Director: Lewis Gilbert
Starring: Roger Moore, Lois Chiles, Michael Lonsdale, Richard Kiel
Kaboom Review Action Movie Rating: 58
James Bond attempts to foil an evil villain’s plot to exterminate the world’s population from outer space.
The special effects, final battle, and overall action in Moonraker are often highly entertaining, but the lack of attention to premise and the lifeless acting by Lois Chiles and Michael Lonsdale hinder this film considerably. Moonraker is overall worth viewing, but you’ve got to turn off your brain completely in order to enjoy the action.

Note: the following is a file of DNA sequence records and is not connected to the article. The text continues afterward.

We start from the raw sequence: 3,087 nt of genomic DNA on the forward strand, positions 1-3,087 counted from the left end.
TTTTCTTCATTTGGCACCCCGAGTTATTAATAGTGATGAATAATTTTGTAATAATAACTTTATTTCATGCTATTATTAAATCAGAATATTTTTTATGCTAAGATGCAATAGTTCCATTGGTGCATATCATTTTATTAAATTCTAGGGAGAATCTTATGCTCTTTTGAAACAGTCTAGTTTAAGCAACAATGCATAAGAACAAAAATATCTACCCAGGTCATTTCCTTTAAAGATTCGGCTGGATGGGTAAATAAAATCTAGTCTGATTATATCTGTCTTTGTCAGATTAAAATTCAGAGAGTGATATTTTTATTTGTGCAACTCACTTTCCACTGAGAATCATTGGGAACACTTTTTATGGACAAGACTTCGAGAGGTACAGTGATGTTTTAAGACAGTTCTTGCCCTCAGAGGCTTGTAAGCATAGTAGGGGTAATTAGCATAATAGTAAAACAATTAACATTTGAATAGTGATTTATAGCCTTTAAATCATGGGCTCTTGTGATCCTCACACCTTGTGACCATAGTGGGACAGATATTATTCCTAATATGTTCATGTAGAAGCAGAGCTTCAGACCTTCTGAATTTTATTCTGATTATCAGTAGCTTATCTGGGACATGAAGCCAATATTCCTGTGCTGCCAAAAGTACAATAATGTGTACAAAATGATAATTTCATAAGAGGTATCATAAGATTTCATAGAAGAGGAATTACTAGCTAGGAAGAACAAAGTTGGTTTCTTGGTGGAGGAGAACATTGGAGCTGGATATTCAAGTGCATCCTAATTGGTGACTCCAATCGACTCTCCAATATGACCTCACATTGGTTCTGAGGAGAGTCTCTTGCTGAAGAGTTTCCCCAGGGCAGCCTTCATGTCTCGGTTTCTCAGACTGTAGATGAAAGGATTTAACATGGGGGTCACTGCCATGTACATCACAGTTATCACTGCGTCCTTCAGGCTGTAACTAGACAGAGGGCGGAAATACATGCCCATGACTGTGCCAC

At times Moonraker makes you cringe. More so than that of any James Bond film that I’ve reviewed to date, the action in this film makes no sense. Sure, it’s greatly entertaining. We’ve got an above average dose of creative James Bond violence: fights atop Brazilian sky-high gondolas, chases in Venetian gondolas, and an ambitious space station battle that easily sets a world record for actors hanging on wires. For the most part this action is well executed, crisp, and makes impressive use of special effects for a 29-year-old movie. But at the same time, the action often makes no sense. If we need a fistfight on top of an airborne gondola, for example, a CIA agent and James Bond conveniently aren’t carrying any firearms with them. And Bond forgets to use his handy-dandy wrist blaster here as well. Of course, Jaws the assassin isn’t armed either for this scene. Two scenes later, however, our villains are armed to the teeth as they try to kill Bond. At one point in the movie a martial artist expert ambushes Bond, and uses—get this—a wooden kendo staff as his sole weapon. Again, conveniently, Bond is unarmed for this fight.